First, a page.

Winds of the NFL

Rabbi Seth D Gordon serves Traditional Congregation and is a member of the St. Louis Rabbinical Association. 

By Rabbi Seth D Gordon

I am somewhat embarrassed to admit that I follow the NFL draft.  And this year, with my adopted St Louis Rams holding picks #2 and #13 (of the first 32), the draft was injected with an additional shot of testosterone.  I say “embarrassed” for two reasons — the obsession with spectator sports consumes so much valuable time that it is truly spiritually and physically unhealthy. Yet, the NFL (as do others) wants us to invest more of our time into their product. Count the hours that we fans invest — the games of our favorite team, the other games, the other sports, the pre-game shows and the post-game shows, the articles, the conversations and increasingly the drafts and other shows, and it is a wonder that we have time for anything else! 

The second embarrassment is the empty wind, the waste of it all.  Although there is some value in hearing analysts present and dissect the strengths and weaknesses of the best players, and in identifying the needs of each team, mock drafts — that is, predictions of what 32 or so teams will do with the first 32 picks—are themselves a statistical “impossibility.”  Given that each team has at least two, and perhaps four, five or more significant needs, given that they do not know who will be available from the many players they might choose from, and given that trades happen, what is the real value of the numerous mock drafts by countless pros and amateurs over many months, with new versions appearing regularly, each as a new event?  But the fans watch it and the shows and articles multiply, and this year — a movie!

The volume of empty wind is increased when analysts discuss whether teams will trade their pick. George Bernard Shaw is purported to have approached a woman for a “rendezvous” to which she indignantly replied, “What kind of woman do you think I am?” He responded, “We know what kind you are, we are just negotiating the price.” “Will the Rams trade their pick?”  Sure, any team will — it depends on the offer. One year the New Orleans Saints traded their entire draft for a single player! And who can know what a team will offer because it is impossible to know how much value a single individual, let alone an organization with several decision-makers, will assign to any player.

And what is the value of the player — do they know how good he will be?  A review of any past draft reveals that many of the highest evaluated players turned out to be busts.  On the other hand, the Pro-Bowl of any year is mostly made up of players who were drafted in the later rounds or not drafted at all.  The NFL even has shows about the top-10 busts, and the top-10 undrafted players, and then adds “honorable mentions.”  Fans know them: Quarterbacks Jamal Marcus and Ryan Leaf among the biggest busts, and Joe Montana (3rd round), Tom Brady (6th round), and Kurt Warner (undrafted) as the greatest prizes, to name just three QBs.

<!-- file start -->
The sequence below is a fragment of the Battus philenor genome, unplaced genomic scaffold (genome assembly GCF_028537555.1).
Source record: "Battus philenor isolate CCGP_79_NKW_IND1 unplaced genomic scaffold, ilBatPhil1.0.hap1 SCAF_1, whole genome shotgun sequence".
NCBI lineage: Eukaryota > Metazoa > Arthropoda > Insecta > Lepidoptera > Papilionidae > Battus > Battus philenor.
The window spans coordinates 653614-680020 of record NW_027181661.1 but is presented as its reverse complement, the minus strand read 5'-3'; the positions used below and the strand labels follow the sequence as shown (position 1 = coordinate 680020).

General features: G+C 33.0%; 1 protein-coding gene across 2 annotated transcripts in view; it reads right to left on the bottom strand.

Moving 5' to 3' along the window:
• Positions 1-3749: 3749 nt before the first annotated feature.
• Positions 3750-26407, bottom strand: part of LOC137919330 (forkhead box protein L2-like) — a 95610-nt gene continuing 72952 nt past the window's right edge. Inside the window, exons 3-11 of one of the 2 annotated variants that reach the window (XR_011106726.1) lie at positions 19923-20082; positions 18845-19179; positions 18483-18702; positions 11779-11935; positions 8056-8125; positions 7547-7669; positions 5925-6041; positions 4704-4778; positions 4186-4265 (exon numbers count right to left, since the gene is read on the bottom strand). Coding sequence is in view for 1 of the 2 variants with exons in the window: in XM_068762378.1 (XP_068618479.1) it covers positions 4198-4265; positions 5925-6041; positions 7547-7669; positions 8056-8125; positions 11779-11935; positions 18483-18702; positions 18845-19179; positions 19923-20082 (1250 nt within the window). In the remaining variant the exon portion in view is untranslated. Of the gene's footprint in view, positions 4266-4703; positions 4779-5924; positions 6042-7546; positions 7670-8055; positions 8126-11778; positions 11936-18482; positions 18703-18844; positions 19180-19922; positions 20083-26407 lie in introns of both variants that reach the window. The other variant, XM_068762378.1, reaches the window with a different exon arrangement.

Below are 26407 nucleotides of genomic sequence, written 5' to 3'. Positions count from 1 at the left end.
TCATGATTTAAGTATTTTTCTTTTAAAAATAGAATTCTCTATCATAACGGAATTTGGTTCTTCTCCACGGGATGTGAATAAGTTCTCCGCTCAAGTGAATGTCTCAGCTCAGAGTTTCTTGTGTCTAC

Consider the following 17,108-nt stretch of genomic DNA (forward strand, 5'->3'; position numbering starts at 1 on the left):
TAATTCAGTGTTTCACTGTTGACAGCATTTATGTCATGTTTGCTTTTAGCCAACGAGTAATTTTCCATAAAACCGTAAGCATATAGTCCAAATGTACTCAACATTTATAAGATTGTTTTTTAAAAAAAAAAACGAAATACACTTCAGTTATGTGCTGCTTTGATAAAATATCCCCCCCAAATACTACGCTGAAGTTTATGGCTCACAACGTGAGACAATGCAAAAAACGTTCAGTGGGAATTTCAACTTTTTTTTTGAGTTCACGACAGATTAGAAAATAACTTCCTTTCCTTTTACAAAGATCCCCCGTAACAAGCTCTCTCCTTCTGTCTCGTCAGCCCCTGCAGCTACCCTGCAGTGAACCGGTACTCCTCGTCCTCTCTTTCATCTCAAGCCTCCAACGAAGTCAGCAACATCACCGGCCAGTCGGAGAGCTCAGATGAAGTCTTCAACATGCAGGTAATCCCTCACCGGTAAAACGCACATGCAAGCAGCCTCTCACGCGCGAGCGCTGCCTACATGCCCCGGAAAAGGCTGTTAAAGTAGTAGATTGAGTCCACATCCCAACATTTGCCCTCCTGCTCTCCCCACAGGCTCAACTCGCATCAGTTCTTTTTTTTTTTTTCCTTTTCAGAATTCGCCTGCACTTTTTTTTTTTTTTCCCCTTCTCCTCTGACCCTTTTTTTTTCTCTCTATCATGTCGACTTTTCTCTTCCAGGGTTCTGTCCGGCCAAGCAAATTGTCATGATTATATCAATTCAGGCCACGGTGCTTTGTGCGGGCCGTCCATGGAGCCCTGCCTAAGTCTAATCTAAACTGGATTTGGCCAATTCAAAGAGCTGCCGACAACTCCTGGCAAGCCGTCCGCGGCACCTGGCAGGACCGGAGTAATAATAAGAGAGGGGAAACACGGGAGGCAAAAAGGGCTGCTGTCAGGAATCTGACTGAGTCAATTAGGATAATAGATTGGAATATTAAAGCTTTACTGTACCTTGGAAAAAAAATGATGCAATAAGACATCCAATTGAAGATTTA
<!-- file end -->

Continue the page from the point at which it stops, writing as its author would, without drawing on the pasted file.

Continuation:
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So what is the value of incessant articles and TV shows, and especially of polling the fans, asking who their team should take?  If the scouts and other NFL and college experts, who devote countless hours of organized, sophisticated, scouting — from physical measurables and video of every play to personal attitude and background –hit and miss so often, why are we polled?

What matters is how the player plays.  His pre-draft grades are only one elusive element as to whether or not he will succeed, the only real issue, which means we must wait for years to find out whether the team’s draft was successful.  Moreover, the team’s style and its coaching talent are crucial elements for a player’s success.  The same player put in a mismatched system (for him) and with mediocre coaching, and perhaps too many undedicated teammates, will likely not thrive.  

And finally, we come to the greatest of the unknowns — is the player motivated, with a sustained motivation, to engage in the combat and competition, the grueling physical and mental challenge, that the NFL poses? No one can know this, not even the player, until he faces it. Fans can express harsh derision for a player who has great physical talent but underperforms. But his psychological make-up is at least as important as talent. It is part of the pre-draft evaluation and the post-career evaluation of a player. If he doesn’t have it, he should not be ridiculed, it means he doesn’t have it — and truckloads of money cannot necessarily provide it. 

The NFL draft can be interesting and fun.  Investing some time in observing the process is part of the fan experience.  But turning away from worthless speculation and devoting energies to other more productive uses of time, should be part of our life equation — (yes, there is a rabbinic message here): “Teach us (God) to number our days that we may attain a heart of wisdom” (Psalm 90:12) — investing our precious God-bestowed time, wisely.